I was about 13 when Twilight first hit shelves and became an international sensation, making yours truly a Grade A, prime market specimen, target customer for every supernatural teen series to arrive in my local Books-A-Million, and as a teen I cheerfully fulfilled those market expectations. Even now, barreling rapidly towards my 30s with all the supposed maturity that that entails, I still love a good urban fantasy/supernatural romance/vampire thriller to take my mind off the real world for a few hours.
What I mean is that for well over a decade, I’ve read a lot of this genre. Cozy mysteries, earnest teen dramas, steamy and/or gory adventures, the 19th century foundations of the genre, modern research about the genre—shelves and shelves of vampires.
So when I say that R. Raeta’s Everlong is one of the most poignant, beautiful vampire stories I have ever read, those are not words written lightly.
The novel is written with the limited 3rd person omniscient perspective, a fancy way of saying that we, the readers, know everything our protagonist knows without the explicit “I” narrator. For some authors this would create some distance between the protagonist, the exquisitely drawn Lily, and the audience, but Raeta is not just some author.
With the deft touch of a true craftswoman, Raeta draws the reader into Lily’s mind, making us feel as she feels- something that becomes more and more important when a major shift occurs and Lily “awakens” maybe a third of the way through the narrative. This mental “awakening” is one of the clearest examples of ‘show rather than tell’ that I’ve just about even seen, grounding the reader immediately in the fresh eyes that Lily sees the world with, and letting us know that something intrinsic to her psyche has crystalized.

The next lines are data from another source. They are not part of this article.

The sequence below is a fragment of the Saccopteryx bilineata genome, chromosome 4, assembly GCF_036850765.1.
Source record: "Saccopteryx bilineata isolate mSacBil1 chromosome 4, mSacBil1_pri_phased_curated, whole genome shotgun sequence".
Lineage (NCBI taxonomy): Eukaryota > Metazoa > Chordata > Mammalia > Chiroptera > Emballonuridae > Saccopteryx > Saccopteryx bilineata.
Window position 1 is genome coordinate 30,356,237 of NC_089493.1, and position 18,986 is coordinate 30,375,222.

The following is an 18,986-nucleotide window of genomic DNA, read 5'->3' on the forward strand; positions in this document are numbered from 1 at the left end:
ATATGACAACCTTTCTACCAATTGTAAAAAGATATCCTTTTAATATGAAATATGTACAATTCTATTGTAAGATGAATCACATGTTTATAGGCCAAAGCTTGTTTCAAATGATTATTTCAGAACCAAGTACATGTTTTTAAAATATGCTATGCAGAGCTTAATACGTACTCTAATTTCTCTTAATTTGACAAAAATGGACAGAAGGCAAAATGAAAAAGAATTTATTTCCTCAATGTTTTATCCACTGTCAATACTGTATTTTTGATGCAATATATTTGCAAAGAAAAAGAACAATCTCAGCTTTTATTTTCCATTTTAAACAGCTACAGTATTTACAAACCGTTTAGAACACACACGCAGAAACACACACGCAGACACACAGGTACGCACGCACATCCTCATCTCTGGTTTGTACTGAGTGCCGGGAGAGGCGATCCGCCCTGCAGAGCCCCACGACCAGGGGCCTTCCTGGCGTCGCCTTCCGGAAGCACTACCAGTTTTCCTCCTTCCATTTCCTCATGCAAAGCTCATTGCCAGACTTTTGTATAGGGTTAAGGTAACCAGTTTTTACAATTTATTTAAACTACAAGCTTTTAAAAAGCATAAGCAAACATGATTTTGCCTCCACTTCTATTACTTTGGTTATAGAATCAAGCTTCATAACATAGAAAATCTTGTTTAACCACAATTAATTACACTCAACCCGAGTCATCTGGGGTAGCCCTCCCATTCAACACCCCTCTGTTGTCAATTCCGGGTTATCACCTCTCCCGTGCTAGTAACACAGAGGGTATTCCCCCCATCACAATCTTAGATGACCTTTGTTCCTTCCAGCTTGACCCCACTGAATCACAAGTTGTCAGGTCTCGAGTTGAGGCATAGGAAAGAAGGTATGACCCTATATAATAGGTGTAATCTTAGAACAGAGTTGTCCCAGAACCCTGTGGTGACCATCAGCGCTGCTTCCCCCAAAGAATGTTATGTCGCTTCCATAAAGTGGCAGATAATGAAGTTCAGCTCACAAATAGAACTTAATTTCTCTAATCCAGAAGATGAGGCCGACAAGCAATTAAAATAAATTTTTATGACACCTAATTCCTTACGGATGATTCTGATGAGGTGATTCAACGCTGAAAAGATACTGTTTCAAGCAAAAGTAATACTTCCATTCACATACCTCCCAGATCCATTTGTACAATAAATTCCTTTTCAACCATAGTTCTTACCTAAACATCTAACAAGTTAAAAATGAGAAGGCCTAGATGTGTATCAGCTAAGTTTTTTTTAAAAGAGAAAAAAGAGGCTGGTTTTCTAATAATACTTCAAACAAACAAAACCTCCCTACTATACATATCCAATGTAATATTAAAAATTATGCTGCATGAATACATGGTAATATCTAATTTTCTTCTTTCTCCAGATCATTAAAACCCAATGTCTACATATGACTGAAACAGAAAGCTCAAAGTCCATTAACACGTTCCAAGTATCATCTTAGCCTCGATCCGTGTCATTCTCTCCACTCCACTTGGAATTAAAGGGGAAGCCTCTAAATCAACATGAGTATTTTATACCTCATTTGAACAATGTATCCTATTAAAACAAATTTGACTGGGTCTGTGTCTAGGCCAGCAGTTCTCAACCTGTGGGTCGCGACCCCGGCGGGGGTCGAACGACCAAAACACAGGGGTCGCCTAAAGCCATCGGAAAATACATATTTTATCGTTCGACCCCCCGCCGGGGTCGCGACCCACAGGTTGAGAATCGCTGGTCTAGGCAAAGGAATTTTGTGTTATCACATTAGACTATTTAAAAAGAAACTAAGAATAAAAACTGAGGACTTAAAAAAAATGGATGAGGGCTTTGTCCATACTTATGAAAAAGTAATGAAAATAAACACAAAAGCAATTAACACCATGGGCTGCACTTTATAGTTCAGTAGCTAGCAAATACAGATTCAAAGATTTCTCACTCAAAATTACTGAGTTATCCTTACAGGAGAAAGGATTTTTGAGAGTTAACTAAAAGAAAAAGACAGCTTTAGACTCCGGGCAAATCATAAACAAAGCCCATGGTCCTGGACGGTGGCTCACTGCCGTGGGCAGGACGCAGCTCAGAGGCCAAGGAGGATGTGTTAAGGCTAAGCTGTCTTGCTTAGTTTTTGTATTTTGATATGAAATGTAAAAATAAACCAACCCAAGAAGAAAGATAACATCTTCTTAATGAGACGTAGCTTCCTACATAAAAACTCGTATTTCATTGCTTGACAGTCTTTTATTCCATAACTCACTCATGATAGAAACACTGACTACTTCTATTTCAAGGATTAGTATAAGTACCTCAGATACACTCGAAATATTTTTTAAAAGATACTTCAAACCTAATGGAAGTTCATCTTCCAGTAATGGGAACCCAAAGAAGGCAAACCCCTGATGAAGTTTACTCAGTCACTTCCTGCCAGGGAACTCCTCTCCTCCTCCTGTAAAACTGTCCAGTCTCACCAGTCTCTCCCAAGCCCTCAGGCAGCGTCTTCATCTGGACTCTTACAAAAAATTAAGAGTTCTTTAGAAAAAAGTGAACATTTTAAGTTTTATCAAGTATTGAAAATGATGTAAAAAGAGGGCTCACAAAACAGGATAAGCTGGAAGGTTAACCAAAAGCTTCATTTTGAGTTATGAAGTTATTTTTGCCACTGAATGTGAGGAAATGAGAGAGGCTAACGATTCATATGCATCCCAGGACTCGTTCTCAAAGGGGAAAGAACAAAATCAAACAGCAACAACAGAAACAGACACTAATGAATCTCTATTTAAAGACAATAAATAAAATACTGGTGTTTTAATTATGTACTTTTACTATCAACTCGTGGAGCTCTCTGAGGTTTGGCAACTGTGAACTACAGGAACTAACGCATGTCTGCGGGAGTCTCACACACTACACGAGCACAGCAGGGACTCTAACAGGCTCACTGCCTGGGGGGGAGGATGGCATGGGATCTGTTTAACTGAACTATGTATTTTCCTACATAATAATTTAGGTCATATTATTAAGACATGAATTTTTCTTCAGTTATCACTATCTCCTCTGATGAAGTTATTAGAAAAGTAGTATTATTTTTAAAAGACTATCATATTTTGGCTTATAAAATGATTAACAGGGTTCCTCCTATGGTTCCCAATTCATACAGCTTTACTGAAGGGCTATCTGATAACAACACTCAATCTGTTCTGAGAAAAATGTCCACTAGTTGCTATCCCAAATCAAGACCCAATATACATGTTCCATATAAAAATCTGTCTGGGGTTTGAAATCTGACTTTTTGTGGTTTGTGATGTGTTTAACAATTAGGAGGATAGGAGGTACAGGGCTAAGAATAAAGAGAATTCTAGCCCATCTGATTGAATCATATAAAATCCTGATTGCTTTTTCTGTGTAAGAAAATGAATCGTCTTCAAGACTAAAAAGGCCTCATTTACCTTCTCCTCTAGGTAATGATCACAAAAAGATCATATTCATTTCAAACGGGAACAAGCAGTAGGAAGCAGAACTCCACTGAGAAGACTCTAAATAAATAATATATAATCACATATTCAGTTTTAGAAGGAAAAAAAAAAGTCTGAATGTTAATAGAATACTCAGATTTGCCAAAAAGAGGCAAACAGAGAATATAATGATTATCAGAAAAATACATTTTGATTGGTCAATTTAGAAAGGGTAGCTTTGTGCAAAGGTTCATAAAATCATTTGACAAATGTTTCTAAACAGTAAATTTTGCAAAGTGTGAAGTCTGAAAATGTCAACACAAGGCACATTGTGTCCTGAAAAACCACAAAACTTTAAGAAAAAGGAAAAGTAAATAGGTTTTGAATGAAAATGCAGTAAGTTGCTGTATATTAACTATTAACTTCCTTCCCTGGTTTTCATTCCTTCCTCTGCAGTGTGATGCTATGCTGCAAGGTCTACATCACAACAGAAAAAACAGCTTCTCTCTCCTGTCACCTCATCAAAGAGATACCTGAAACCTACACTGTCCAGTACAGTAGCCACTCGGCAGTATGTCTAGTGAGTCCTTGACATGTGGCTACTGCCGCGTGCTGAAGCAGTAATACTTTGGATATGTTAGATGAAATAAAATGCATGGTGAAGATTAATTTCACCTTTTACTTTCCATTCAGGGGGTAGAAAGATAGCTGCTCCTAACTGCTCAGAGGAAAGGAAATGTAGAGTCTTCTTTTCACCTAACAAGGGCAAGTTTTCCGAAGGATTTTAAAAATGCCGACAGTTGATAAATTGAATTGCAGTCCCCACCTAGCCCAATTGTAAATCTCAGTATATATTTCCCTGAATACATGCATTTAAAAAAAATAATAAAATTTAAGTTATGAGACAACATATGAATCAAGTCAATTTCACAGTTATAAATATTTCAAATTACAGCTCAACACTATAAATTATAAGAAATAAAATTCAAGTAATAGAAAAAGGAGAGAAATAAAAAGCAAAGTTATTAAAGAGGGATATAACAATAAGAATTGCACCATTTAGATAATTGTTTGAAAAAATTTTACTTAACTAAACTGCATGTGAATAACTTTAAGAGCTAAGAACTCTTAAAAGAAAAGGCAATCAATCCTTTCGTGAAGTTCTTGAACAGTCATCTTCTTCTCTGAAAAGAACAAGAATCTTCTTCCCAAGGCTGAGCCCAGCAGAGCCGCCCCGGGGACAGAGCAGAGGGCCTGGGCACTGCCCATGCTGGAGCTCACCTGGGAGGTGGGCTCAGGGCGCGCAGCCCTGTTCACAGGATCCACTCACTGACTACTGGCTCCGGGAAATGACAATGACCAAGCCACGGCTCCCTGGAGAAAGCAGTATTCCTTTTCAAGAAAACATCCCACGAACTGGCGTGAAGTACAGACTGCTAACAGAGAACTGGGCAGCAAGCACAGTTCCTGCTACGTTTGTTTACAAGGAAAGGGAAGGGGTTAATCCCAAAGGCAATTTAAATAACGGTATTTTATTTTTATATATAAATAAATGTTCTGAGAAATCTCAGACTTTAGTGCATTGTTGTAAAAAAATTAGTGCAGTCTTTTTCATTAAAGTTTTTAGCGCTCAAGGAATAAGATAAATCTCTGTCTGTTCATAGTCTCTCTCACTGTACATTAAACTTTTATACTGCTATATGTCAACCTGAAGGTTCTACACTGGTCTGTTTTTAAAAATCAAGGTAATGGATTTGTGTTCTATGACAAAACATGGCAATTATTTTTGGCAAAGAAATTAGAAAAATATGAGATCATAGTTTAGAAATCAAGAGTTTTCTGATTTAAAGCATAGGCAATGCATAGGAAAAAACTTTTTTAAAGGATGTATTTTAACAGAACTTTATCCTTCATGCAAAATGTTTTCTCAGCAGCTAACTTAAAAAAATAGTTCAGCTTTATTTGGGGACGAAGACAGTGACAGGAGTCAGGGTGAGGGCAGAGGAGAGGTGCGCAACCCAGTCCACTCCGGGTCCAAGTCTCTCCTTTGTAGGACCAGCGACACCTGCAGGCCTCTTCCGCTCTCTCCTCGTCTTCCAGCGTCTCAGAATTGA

I know that this description lists towards wishy-washy, but to explain in more detail, or describe a greater length, would be to spoil one of the biggest delights of the reading the novel.
The friendships and romantic relationship that bud and build throughout the novel feel real. Every secondary character is textured, with their own linguistic and habitual idiosyncrasies and layered backstories. There is a care given to crafting the supporting cast that many authors would not give, or would not give in a standalone novel, but rather over course of an entire series.
Because that is another thing that sets Everlong apart. In a genre that thrives on expansive universes and sequels that stretch on ad infinitum, this is a contained novel. There is a definite ending to this story, and oh honey is it an ending.
Bittersweet in the best way and perfectly suited to the tale Raeta has told up until this point, I once again cannot say more without the risk of spoiling your experience.
A masterclass in how to build a story and a world that readers will care about, and the reason of my first 2AM stay-up-to-finish-the-book session in months, Everlong does not disappoint on any level and if this is only the freshmen outing for Raeta, I can’t wait to see what she does next!